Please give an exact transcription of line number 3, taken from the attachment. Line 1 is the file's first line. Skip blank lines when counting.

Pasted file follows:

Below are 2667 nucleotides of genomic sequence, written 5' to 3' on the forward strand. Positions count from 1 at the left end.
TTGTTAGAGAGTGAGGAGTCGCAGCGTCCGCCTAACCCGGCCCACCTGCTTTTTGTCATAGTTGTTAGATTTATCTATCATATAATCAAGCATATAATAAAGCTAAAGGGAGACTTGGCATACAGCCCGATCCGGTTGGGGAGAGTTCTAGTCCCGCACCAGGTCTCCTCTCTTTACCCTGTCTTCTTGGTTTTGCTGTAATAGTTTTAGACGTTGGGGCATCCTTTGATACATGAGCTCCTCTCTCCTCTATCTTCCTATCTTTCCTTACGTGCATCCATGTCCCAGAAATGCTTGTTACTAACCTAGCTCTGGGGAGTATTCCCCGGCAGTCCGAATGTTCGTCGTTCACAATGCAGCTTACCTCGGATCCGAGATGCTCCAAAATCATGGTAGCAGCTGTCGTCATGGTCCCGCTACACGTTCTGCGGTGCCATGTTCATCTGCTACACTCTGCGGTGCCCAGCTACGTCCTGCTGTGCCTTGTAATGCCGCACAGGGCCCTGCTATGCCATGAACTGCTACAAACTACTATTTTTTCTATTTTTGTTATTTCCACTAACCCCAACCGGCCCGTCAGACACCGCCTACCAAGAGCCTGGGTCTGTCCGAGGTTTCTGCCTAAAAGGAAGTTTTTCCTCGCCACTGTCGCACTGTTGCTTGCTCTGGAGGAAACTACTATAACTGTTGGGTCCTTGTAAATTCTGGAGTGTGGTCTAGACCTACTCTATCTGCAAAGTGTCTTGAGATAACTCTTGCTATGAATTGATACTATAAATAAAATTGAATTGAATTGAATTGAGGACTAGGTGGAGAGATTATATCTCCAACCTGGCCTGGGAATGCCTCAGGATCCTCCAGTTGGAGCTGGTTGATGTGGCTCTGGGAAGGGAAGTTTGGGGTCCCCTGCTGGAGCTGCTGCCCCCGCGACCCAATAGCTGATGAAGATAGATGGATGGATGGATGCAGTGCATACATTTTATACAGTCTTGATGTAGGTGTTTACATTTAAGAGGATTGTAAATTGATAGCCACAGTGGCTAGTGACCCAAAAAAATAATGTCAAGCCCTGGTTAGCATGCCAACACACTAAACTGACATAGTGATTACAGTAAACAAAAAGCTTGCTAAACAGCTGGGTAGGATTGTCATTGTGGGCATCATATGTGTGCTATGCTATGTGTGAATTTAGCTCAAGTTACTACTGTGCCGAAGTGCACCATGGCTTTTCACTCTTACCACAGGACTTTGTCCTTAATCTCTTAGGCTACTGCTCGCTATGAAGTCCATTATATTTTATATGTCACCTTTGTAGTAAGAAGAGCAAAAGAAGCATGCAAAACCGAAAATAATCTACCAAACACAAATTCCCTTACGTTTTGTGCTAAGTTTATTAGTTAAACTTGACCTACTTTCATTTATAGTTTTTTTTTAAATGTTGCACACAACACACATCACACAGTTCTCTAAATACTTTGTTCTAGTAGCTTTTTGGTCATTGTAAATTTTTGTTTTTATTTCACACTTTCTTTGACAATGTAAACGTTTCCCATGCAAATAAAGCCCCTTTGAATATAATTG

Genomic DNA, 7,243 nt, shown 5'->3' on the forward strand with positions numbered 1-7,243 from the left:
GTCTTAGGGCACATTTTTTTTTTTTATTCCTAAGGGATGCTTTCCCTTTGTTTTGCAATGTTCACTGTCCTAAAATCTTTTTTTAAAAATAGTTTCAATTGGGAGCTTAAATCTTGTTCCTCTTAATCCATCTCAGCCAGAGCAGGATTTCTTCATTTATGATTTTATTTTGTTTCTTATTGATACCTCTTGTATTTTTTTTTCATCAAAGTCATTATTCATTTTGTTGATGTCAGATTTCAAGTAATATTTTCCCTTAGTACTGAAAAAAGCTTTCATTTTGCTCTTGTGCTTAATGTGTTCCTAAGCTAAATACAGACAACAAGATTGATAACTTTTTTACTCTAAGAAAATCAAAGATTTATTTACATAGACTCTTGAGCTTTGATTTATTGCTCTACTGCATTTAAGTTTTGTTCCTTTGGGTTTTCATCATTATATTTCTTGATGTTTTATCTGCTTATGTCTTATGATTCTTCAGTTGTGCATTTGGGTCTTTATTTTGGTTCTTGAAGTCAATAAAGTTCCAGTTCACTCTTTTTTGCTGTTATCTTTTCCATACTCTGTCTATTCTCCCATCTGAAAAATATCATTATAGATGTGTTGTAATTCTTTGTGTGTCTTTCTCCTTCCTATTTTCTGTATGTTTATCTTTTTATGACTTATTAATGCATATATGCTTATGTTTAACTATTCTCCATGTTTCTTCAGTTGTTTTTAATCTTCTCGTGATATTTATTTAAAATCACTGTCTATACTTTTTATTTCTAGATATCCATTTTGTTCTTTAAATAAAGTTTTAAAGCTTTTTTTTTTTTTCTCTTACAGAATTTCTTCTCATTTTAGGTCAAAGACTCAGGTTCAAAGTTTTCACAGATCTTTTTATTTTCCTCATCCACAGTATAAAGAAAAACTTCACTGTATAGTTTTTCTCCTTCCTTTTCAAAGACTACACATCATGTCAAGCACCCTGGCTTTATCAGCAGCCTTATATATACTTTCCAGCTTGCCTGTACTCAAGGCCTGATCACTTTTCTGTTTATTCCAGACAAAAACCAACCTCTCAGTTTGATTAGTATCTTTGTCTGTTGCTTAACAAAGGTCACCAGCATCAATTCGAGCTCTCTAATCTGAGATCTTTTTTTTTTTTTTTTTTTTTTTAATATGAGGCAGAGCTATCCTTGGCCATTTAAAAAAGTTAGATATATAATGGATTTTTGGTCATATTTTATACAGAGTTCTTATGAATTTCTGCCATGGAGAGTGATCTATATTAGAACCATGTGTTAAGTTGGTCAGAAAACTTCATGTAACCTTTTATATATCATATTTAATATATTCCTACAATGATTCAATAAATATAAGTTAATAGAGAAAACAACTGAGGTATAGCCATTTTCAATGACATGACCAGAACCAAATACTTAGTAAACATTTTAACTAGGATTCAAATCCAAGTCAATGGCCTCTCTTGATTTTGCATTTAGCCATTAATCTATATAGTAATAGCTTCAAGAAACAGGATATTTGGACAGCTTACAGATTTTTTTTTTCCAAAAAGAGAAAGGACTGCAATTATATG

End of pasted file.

Genomic DNA, 7,243 nt, shown 5'->3' on the forward strand with positions numbered 1-7,243 from the left: